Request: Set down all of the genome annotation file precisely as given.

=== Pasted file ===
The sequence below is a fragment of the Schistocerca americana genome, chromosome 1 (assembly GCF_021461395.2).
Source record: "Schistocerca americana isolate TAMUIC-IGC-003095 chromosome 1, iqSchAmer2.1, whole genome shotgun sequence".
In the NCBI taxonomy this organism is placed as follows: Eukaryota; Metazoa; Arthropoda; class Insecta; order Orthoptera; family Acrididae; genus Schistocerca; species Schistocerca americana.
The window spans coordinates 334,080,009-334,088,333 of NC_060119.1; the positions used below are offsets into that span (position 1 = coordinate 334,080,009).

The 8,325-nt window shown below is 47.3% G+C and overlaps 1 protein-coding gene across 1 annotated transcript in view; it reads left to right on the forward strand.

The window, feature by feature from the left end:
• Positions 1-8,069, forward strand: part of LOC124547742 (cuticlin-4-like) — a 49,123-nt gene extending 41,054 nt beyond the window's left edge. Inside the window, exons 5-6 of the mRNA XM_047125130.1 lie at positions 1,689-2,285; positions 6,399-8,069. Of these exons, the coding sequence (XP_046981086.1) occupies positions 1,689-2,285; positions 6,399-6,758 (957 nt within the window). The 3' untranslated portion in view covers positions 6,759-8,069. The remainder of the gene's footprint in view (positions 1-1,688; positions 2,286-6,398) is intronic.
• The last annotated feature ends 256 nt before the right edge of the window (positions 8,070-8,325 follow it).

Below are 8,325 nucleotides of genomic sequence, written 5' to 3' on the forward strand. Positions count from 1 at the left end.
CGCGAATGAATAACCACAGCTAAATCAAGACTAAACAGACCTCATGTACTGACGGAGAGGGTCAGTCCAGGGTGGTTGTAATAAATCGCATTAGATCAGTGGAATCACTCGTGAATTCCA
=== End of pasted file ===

The sequence below is a fragment of the Schistocerca americana genome, chromosome 1 (assembly GCF_021461395.2).
Source record: "Schistocerca americana isolate TAMUIC-IGC-003095 chromosome 1, iqSchAmer2.1, whole genome shotgun sequence".
In the NCBI taxonomy this organism is placed as follows: Eukaryota; Metazoa; Arthropoda; class Insecta; order Orthoptera; family Acrididae; genus Schistocerca; species Schistocerca americana.
The window spans coordinates 334,080,009-334,088,333 of NC_060119.1; the positions used below are offsets into that span (position 1 = coordinate 334,080,009).

The 8,325-nt window shown below is 47.3% G+C and overlaps 1 protein-coding gene across 1 annotated transcript in view; it reads left to right on the forward strand.

The window, feature by feature from the left end:
• Positions 1-8,069, forward strand: part of LOC124547742 (cuticlin-4-like) — a 49,123-nt gene extending 41,054 nt beyond the window's left edge. Inside the window, exons 5-6 of the mRNA XM_047125130.1 lie at positions 1,689-2,285; positions 6,399-8,069. Of these exons, the coding sequence (XP_046981086.1) occupies positions 1,689-2,285; positions 6,399-6,758 (957 nt within the window). The 3' untranslated portion in view covers positions 6,759-8,069. The remainder of the gene's footprint in view (positions 1-1,688; positions 2,286-6,398) is intronic.
• The last annotated feature ends 256 nt before the right edge of the window (positions 8,070-8,325 follow it).

Below are 8,325 nucleotides of genomic sequence, written 5' to 3' on the forward strand. Positions count from 1 at the left end.
CGCGAATGAATAACCACAGCTAAATCAAGACTAAACAGACCTCATGTACTGACGGAGAGGGTCAGTCCAGGGTGGTTGTAATAAATCGCATTAGATCAGTGGAATCACTCGTGAATTCCA